I am not even going to try and keep you guessing about how good this car is. None of that ‘I’m strapped in, feel the rumble, snick the switch, it’s brilliant’ nonsense. Instead, I’ll start with the end – here is a Volkswagen Golf you need to own; do whatever it takes, find the Kruger millions, hasten auntie’s end, win Wimbledon. Whatever. You won’t regret it. And you will forgiveVW their trespasses against us. Right, job done – the smart ones are off plotting their financial triumphs. For the rest, I’ll tell you why this car is the business.
It all has to do with one little switch under your right foot, hidden behind the accelerator, under a standard-issue black Wolfsburg carpet. Rather think of it as a black box, only this one may cause crashes instead of recording them. Except not, but more about why not later on.
The switch, when depressed by a willing boot, unleashes an extra 18 kW of over-boost, and a whole lot of other figures that are equally gleeful; 10% more power, 10% more torque, 213 kW for a limited charge, up from the book value 195 kW. Yes, 213 kW – read it and weep. Except that’s not even the half of it, and to explain the rest, you have to go back in time.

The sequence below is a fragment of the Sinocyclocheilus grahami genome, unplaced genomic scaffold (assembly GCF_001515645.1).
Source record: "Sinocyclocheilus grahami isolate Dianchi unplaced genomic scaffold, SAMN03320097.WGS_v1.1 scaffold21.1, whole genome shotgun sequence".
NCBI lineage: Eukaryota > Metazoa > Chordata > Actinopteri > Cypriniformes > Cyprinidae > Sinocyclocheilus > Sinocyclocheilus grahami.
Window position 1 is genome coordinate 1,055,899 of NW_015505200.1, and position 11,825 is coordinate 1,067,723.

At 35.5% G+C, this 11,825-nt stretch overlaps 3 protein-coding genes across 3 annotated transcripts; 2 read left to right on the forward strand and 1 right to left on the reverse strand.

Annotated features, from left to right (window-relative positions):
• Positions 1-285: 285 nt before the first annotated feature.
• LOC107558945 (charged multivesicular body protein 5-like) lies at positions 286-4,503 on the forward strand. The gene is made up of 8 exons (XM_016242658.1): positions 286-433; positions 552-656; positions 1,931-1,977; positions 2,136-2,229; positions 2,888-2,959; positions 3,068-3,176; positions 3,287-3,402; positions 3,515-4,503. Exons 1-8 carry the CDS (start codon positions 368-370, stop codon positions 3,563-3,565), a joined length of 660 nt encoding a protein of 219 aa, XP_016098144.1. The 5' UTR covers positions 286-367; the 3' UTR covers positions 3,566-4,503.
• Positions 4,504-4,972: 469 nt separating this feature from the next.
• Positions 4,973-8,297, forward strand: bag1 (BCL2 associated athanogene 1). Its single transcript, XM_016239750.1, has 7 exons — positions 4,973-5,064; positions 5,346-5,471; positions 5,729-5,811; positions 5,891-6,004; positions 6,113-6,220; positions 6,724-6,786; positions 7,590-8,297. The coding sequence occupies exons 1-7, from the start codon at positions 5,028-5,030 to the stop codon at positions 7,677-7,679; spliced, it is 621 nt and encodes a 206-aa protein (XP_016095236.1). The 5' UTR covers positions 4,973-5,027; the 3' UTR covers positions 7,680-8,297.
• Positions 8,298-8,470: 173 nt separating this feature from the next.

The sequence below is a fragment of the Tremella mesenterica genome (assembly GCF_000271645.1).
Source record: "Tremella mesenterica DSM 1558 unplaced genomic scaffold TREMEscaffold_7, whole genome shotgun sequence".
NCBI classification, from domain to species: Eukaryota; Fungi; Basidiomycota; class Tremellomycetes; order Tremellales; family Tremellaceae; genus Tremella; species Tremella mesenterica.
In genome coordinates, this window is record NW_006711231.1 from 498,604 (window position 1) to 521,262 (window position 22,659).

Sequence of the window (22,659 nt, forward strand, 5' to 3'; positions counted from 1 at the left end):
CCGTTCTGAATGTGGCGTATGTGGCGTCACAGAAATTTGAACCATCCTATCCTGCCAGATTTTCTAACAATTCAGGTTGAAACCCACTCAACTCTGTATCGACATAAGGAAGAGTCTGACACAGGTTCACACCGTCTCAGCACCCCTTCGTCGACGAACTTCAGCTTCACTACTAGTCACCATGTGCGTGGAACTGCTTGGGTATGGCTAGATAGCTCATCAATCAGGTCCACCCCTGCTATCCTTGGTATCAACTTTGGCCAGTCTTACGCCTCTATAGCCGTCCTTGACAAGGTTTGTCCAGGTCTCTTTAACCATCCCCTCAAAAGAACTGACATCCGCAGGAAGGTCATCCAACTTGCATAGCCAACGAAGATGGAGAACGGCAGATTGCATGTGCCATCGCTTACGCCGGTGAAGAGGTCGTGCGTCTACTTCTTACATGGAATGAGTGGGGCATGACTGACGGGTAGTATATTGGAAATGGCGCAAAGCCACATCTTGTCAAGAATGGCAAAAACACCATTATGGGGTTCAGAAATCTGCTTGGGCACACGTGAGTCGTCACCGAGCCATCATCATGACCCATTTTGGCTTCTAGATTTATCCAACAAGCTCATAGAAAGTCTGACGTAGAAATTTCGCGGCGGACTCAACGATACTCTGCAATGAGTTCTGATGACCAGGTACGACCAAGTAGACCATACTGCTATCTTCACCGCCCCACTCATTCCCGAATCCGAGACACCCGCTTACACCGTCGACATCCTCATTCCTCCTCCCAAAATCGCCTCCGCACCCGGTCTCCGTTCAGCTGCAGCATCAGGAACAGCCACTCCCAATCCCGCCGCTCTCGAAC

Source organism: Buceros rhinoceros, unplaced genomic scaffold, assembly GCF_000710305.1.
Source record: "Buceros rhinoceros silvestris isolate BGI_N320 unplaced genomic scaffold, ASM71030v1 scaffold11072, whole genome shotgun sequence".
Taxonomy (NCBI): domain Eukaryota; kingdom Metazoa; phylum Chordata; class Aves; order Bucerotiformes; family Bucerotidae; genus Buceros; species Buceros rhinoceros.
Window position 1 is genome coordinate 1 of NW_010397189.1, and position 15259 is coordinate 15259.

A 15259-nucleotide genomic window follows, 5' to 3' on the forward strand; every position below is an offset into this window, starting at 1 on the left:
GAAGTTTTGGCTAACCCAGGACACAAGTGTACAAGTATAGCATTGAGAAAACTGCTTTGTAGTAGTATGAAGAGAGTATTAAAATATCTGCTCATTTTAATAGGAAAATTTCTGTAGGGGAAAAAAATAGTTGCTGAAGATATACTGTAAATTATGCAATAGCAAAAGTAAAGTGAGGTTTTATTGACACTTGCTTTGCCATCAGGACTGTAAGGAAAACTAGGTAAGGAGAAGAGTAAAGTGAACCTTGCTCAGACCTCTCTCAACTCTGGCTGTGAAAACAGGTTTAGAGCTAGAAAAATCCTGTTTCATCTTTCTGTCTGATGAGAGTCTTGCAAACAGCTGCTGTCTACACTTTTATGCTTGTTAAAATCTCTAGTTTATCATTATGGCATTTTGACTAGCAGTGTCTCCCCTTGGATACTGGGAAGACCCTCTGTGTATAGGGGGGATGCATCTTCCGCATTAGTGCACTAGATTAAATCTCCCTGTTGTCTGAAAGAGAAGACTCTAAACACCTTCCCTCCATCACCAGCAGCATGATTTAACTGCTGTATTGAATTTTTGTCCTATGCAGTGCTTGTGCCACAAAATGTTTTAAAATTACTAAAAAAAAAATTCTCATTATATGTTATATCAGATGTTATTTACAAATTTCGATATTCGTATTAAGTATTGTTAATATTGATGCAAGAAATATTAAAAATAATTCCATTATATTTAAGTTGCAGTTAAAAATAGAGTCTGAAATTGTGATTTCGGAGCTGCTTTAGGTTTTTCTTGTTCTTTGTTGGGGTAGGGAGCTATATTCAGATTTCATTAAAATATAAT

Way back in 1974, when the Golf was born, VW’s whole idea was to make the car as easy to drive as possible. Fun and immediate, certainly, but above all, easy. It was a radical departure from the norm of the day. Clattery lumps of ’70s heft was the order of things, only the aging Mini offering a degree of spirited elan.
And then came the Golf GTI, which took the essence of easy and added rocket fuel. Bingo: the hot hatch, in its purest form, was born. Over the next 40 years, things got hotter, others copied GTI and bettered the car’s figures, but none managed to crack that key Golf attribute: absolute ease. And so, to the Clubsport. For all the launch talk of kilowatts and overboost, chassis engineer Karsten Schebsdat kept returning to that core element, and rightly so; the Clubsport is hands down the easiest, most intuitive and fluid hot hatch available, the awesome power delivered in a constant flow of pure energy that has you genuinely questioning the power plant. It surely can’t be just a turbocharged 2.0ℓ four-cylinder, can it? It feels, for all the world, like a silky six, so linear and so muscular is the delivery.